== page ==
November 6, 2018
Secretary Kirstjen Nielsen
Department of Homeland Security
Nebraska Avenue Complex
3801 Nebraska Ave NW
Washington, DC 20016
Secretary Alex Azar
Department of Health and Human Services
Hubert H. Humphrey Building
200 Independence Avenue, S.W.
Washington, D.C. 20201
Re: Apprehension, Processing, Care, and Custody of Alien Minors and Unaccompanied Alien Children (Docket No. ICEB–2018–0002)
Dear Secretaries Nielsen and Azar,
The Academy of Nutrition and Dietetics (the "Academy") appreciates the opportunity to submit comments to the U.S. Department of Homeland Security (DHS) and the Department of Health and Human Services (HHS) ("the Departments") related to the September 7, 2018 proposed rule "Apprehension, Processing, Care, and Custody of Alien Minors and Unaccompanied Alien Children (Docket No. ICEB–2018–0002)." Representing more than 104,000 registered dietitian nutritionists (RDNs),1 nutrition and dietetic technicians, registered (NDTRs), and advanced-degree nutritionists, the Academy is the largest association of nutrition and dietetic professionals in the United States. Our members provide various medical and professional services in the clinical and community settings, including the oversight of government-sponsored child nutrition programs and the provision of medical nutrition therapy for children with special needs.
The Academy does not support regulatory language that would enable the government to indefinitely detain families and children, and we reiterate our sincere concerns about the long term impact of this immigration policy on the children's mental and physical well-being. We note that many children lose their appetites or stop eating in detention, resulting in significant weight loss and a failure to receive the proper nutrition needed to grow and stay healthy.2 Thus, we encourage revisions to the proposed rule to provide assurance that minors at the border will not lose their existing specific civil rights protections effectively precluding their detention longer than twenty days. Although the proposed rule's stated purpose is to end "widespread child welfare violations within the immigration detention system," we are concerned that the proposed rule, if finalized, could instead actually weaken protections for immigrant children and reverse the existing protections of the Flores Settlement Agreement (FSA) upon the concomitant dissolution of associated court orders that have substantially improved inhumane conditions for children detained at the border.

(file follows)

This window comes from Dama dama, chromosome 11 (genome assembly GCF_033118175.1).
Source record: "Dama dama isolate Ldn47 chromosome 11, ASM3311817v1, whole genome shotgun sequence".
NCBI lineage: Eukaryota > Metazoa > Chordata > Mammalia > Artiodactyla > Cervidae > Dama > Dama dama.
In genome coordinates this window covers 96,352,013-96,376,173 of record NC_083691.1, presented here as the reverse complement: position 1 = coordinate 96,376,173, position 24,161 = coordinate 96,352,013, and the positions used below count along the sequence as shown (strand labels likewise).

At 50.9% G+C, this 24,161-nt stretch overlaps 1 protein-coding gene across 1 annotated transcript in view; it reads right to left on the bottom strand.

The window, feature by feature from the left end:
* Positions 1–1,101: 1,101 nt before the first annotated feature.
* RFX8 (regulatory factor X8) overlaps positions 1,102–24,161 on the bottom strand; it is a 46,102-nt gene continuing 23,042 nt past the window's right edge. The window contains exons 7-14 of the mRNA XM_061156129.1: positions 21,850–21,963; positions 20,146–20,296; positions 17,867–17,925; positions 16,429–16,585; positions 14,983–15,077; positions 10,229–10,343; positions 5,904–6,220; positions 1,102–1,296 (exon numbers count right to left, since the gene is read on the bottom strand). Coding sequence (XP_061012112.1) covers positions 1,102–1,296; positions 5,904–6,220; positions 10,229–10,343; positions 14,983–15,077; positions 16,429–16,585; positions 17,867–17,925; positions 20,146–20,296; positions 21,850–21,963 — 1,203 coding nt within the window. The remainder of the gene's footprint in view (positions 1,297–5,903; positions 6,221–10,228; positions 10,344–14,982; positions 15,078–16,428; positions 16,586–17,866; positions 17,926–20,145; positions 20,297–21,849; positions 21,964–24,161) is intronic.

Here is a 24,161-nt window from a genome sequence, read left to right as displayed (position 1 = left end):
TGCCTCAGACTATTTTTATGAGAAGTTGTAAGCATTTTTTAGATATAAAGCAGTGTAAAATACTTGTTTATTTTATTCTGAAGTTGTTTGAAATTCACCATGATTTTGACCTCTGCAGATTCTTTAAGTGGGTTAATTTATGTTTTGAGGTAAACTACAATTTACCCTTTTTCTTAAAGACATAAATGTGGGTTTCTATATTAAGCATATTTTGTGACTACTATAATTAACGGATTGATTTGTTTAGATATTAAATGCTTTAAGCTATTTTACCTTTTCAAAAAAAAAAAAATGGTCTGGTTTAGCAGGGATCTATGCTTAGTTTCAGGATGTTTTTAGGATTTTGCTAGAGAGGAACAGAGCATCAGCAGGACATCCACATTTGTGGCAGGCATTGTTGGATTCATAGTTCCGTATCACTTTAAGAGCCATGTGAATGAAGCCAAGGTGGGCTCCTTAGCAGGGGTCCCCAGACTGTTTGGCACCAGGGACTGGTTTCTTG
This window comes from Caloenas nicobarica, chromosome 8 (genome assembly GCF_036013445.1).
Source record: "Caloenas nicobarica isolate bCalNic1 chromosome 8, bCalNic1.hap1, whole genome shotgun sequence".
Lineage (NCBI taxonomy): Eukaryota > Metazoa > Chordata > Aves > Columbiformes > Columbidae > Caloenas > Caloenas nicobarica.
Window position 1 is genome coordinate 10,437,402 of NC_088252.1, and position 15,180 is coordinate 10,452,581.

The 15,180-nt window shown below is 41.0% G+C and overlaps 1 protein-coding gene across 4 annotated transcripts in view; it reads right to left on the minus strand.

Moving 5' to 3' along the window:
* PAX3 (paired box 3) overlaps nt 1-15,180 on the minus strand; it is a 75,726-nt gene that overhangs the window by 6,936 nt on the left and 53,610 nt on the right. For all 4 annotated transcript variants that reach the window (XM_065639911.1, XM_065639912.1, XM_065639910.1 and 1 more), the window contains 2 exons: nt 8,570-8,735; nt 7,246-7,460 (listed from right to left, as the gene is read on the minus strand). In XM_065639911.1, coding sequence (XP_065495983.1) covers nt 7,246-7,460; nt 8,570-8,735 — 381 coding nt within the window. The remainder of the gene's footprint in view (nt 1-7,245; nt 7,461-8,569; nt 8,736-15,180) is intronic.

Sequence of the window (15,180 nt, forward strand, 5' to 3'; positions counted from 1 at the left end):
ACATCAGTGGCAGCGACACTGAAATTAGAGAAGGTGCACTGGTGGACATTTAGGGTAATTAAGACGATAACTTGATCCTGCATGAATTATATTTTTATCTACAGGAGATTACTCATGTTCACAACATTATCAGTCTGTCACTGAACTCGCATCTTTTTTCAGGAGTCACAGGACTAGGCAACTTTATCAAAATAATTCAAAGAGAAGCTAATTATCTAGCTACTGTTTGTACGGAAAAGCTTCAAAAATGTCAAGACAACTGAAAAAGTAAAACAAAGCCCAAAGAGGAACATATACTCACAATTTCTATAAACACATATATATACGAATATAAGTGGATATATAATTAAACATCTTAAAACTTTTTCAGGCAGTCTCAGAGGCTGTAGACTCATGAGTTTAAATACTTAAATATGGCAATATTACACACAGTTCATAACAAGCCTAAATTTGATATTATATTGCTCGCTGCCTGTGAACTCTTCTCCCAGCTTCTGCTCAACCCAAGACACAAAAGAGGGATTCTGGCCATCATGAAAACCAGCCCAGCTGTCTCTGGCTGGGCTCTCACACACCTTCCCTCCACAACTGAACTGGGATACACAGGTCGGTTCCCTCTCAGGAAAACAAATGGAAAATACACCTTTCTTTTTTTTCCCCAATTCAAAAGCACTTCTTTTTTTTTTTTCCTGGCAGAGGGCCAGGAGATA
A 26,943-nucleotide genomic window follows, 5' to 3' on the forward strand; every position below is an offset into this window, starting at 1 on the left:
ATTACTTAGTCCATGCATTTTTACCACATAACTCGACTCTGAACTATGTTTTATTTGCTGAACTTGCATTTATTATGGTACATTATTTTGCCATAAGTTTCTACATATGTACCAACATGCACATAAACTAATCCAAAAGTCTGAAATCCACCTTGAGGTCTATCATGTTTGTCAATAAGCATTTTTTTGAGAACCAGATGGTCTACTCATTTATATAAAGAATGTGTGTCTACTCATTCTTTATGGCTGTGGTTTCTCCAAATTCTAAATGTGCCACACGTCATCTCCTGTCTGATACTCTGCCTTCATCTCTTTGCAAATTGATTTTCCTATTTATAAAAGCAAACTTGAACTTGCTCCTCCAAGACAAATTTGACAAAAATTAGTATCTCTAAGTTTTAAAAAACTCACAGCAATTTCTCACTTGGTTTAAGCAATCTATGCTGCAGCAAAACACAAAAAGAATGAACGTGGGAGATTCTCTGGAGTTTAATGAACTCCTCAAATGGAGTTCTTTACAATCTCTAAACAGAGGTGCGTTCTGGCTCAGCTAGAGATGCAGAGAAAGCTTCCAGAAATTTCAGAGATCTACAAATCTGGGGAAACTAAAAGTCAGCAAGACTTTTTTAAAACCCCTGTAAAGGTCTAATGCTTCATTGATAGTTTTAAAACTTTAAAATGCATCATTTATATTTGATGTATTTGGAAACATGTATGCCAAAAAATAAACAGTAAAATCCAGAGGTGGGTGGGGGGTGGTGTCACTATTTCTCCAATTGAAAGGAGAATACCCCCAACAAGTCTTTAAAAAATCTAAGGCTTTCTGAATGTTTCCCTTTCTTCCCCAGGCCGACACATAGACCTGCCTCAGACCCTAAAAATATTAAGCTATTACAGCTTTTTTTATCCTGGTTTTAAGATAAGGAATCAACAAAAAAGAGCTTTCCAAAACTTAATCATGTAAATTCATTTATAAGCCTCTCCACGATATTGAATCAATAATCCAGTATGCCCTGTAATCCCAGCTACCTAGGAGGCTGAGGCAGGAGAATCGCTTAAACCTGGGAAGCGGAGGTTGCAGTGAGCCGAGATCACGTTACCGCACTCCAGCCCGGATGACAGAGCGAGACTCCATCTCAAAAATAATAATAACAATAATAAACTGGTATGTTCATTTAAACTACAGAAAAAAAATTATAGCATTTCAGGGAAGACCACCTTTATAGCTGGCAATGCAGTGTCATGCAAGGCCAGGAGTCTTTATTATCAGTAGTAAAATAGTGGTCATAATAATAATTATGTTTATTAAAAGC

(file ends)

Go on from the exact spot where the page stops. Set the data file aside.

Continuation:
A. Concerns Regarding Federal Licensing of Facilities
Courts determined that the Department of Homeland Security violated the FSA by housing minors in secure and non-licensed facilities; and that Customs and Border Patrol (CBP) violated the FSA by holding minors in facilities that were not safe and sanitary. In an attempt to remedy the former violation, the proposed rule states that "[t]he goal is to provide materially identical assurances about the conditions of such facilities, and thus to implement the underlying purpose of the FSA's licensing requirement, and in turn to allow families to remain together during their immigration proceedings." However, one significant concern is the manner in which the proposed rule removes a crucial element of accountability by enabling the Departments to self-license and inspect facilities, which is likely to result in standards lower than those currently required with State-licenses. States have the experience and infrastructure with licensing various residential facilities that the federal government lacks, and could more easily establish or modify rules for additional facility types. Moreover, the questionable federal licensing proposal appears to conflict with Executive Order 13771 in that it actually both (1) creates additional regulatory burden for the federal government by requiring it to develop, implement, and oversee an entirely new licensing scheme and (2) reduces states' flexibility in determining how facilities located in their respective states should meet legal mandates.
B. Unsafe, Unsanitary, and Inhumane Conditions of Facilities
The Academy questions whether the proposed rule as written is likely to improve the conditions of facilities courts had determined violated the FSA. In addition to safety and sanitation, particular areas of concern for the Academy continue to be ensuring that food and nutrition requirements are met, and access to medical care provided, for families who are placed in temporary detention facilities or care provider facilities.
Sworn statements about conditions suggest food and nutrition requirements are not being met, and included references to the "lack of, or poor quality of, drinking water... [and] sandwiches that were frozen solid, appeared to be spoiled or that [children] otherwise found inedible;"3 "inadequate and inedible food, including expired baby formula and juice,"4 and "a breastfeeding mother saying she couldn't produce enough milk because she wasn't getting enough food."5